"My father gave me free run of his library. When I think of my boyhood, I think in terms of the books I read."

Jorge Luis Borges (1899-1986)

Monday, September 19, 2016

The Traitor's Gate.Historical mystery

The Traitor's Gate by Avi, illustrated by Karina Raude (F Avi)

This title from 2007 appeared twice in one week: firstly, it was referred to in an article I read; secondly, as a donation to our library. To be honest, dear students, I wondered if the "universe" was sending me a message - READ this book!  So, I did.

While I enjoy some of the author's works - most notably The Man Who Was Poe - most do not stir my literary heart. Yet, here was one that pulled me in within the first few pages and now, I MUST share my thoughts with you!
On the chilly afternoon when my great adventure began, a thick, dank, brownish fog had crept in, rendering the classroom even more dismal than usual.  The Whale-oil lamp that sat upon the sergeant's desk glowed by faintly through a glass globe - a soot-smudged metaphor for the school's incessant dullness (12).
Here is the world of Charles Dickens, dear student! You can feel his own life and his subsequent settings in his works reflected in this dismal Victorian world as seen through the eyes of a young boy. John Horatio Huffman unwillingly assumes the responsible role among his family members who are befuddled by the arrest of the father, a "gentleman."

Avi brilliantly meshes facts from Dickens's childhood, settings from Dickens's works, and the author's creative plot to present, not only to present a pleasingly convoluted mystery, but more importantly for you, to give you the visceral sense of those living in mid-19th century London - both rich, destitute, and the few struggling between these opposites. The realistic pen and ink illustrations mimic those  that appeared in the serial publications of his magazine, Household Word, where his novels were presented in "installments."

Do not be surprised if we begin to study a bit about Mr. Dickens in the near future!



Avi. The Traitor's Gate; a novel.  New York: Atheneum Books for Young Readers, 2007. Print.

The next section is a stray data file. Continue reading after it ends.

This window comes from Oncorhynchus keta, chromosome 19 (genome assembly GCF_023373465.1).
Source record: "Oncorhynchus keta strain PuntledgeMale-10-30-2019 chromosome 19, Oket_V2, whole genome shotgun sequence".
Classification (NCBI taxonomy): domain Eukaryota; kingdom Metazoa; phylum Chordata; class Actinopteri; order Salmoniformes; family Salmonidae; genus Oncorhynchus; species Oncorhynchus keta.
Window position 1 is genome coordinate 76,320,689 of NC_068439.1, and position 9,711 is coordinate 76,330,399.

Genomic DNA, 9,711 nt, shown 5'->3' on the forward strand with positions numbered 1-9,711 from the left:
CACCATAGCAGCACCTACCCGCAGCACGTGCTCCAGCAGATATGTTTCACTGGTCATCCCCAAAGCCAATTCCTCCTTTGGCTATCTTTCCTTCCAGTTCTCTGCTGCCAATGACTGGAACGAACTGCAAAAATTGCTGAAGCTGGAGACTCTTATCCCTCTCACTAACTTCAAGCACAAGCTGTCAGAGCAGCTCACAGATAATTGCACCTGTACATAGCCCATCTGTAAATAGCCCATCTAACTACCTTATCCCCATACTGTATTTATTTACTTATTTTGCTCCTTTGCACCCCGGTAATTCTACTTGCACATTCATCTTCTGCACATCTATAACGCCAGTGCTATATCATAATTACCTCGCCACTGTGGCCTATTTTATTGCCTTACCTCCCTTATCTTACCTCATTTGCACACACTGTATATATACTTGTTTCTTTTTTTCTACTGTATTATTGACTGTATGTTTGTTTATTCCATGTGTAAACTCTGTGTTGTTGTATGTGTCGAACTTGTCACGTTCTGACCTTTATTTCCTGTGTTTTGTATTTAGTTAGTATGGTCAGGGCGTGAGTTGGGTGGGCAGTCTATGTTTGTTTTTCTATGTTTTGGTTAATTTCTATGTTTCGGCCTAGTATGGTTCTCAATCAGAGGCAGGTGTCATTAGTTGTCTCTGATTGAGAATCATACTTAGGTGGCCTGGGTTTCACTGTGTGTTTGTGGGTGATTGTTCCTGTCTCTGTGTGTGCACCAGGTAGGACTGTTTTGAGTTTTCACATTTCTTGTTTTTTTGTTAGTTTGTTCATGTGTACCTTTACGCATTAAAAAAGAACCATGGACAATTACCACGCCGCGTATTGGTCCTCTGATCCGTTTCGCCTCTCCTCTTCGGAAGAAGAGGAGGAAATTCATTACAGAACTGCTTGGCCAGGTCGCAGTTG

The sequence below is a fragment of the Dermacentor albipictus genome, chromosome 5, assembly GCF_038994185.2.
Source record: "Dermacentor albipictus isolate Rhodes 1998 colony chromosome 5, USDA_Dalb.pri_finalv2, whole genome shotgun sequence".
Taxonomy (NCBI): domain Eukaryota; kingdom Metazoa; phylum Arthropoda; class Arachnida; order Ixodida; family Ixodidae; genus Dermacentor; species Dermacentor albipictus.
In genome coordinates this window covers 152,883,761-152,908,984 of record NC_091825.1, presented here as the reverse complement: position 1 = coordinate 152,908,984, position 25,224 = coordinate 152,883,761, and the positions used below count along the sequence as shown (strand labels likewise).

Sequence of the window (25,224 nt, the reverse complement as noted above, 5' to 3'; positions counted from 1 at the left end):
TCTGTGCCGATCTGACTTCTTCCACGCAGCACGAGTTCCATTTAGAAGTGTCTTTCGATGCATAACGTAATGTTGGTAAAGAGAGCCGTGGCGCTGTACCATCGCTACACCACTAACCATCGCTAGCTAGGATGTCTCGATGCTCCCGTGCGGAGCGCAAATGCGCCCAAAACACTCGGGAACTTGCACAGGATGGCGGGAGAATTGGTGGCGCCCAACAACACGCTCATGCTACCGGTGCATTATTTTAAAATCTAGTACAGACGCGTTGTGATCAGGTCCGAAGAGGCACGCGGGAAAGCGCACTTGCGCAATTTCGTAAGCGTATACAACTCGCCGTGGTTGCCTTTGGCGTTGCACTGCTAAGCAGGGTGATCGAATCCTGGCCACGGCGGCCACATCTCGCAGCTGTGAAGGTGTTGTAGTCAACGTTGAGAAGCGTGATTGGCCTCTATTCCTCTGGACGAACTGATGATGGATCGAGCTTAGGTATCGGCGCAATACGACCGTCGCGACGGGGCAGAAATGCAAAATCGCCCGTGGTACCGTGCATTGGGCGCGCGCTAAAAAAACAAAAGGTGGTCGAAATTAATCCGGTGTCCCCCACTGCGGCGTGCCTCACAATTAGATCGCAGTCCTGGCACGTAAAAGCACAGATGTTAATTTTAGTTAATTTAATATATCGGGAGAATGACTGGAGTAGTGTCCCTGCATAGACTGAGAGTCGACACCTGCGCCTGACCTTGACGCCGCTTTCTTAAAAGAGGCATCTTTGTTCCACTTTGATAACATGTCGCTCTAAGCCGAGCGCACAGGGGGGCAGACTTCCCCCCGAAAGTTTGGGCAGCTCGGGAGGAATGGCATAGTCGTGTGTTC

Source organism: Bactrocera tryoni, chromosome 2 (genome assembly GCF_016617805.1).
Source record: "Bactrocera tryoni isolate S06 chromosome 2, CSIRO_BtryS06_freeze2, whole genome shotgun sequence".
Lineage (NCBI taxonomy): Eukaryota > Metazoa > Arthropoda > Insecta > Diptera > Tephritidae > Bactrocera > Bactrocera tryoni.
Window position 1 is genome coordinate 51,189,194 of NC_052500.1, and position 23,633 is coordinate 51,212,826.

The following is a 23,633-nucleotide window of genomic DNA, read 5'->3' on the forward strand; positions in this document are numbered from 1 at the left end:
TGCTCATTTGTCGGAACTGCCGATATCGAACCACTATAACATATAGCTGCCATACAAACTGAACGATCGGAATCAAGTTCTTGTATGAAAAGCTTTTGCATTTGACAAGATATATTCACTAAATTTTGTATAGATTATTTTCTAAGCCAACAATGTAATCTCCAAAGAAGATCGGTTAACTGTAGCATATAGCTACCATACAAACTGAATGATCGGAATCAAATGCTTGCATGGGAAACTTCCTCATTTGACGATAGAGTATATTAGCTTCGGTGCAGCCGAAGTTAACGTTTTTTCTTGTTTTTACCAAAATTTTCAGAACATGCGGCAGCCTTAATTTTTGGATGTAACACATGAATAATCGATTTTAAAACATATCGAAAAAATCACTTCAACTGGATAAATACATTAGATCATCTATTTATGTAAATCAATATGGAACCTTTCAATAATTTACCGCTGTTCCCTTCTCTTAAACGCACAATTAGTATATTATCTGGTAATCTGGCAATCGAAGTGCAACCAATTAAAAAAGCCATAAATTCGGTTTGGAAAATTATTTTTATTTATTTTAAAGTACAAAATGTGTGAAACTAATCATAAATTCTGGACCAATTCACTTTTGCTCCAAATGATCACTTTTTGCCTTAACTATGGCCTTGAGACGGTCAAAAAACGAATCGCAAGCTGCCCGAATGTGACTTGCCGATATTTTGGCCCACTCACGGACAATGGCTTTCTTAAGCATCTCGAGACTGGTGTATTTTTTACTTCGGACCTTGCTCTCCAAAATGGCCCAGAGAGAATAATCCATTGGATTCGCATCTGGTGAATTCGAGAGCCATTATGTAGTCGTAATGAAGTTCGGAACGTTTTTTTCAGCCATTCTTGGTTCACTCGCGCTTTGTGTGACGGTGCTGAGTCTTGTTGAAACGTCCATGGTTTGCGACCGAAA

Other titles/authors that are related and may be of interest are:

  • The Haunting of Charles Dickens by Lewis Buzbee (F Buz) where Mr. Dickens is a character to help a young boy solve a mystery.
  • Leon Garfield was a prolific British author of many children's titles that bring Victorian England alive for readings.  A very favorite mystery is Smith (F Gar)about a young pickpocket who is witness to a serious crime.



Wednesday, September 14, 2016

Twist of Gold.Historical fiction

Twist of Gold by Michael Morpurgo, adapted by Simon Reade (822.91 Mor)


Over the summer, I am hoping that several rising Form I students enjoyed reading the adaptations of British author, Michael Morpurgo's novels in a different format - the play. For those of you who have never read a play, it is a far different experience than that of the novel. A strong sense of the visual is present; the reader as observer is more pronounced, rather than that where the author is speaking directly to you. "  It is best to read a play in one uninterrupted sitting without any distractions (Opitz)." This little gem is another of Morpurgo's and written for younger readers, Forms C and up


Set in 1847 during Ireland's Great Famine and at the very beginnings of the plague, two children are forced to leave their dying mother and board a ship for America in search of their father. Annie, who is 11 years old, and Sean, her slightly older brother at 14 years of age own almost nothing except for one family heirloom. As a symbol of their Irish descendants and clan, they are bound to keep it safe whatever the cost.

This play is a glimpse into the history, hardship, and strength of those forced to emigrate - both the unscrupulous and duplicitous along with the selfless and generous characters met all along the way. It carries the tension and melodrama of any good story told in any format.

Addendum:
For those readers who are not familiar with the Great Famine in Irish history, I strongly suggest that you consider reading this award winning non-fiction and riveting history found in our collection:

Black potatoes : the story of the great Irish famine, 1845-1850 by Susan Campbell Bartoletti


Opitz, L. (n.d.). The Play's the Thing: Drama Versus Theatre. Retrieved August 04, 2016, from http://www.skidmore.edu/academics/theater/productions/arcadia/playreading.html. Written by Associate Professor of Theatre at Skidmore College.